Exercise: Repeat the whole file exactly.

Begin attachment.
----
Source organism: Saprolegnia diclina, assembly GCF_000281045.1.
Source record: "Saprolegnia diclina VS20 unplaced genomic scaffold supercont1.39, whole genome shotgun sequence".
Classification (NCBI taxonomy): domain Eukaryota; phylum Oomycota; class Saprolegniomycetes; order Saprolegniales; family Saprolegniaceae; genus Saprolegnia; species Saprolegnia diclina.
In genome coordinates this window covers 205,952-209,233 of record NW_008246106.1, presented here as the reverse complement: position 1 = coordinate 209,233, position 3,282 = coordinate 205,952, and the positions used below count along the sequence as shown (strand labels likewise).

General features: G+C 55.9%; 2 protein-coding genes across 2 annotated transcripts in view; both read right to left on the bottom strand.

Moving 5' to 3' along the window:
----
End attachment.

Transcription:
Source organism: Saprolegnia diclina, assembly GCF_000281045.1.
Source record: "Saprolegnia diclina VS20 unplaced genomic scaffold supercont1.39, whole genome shotgun sequence".
Classification (NCBI taxonomy): domain Eukaryota; phylum Oomycota; class Saprolegniomycetes; order Saprolegniales; family Saprolegniaceae; genus Saprolegnia; species Saprolegnia diclina.
In genome coordinates this window covers 205,952-209,233 of record NW_008246106.1, presented here as the reverse complement: position 1 = coordinate 209,233, position 3,282 = coordinate 205,952, and the positions used below count along the sequence as shown (strand labels likewise).

General features: G+C 55.9%; 2 protein-coding genes across 2 annotated transcripts in view; both read right to left on the bottom strand.

Moving 5' to 3' along the window: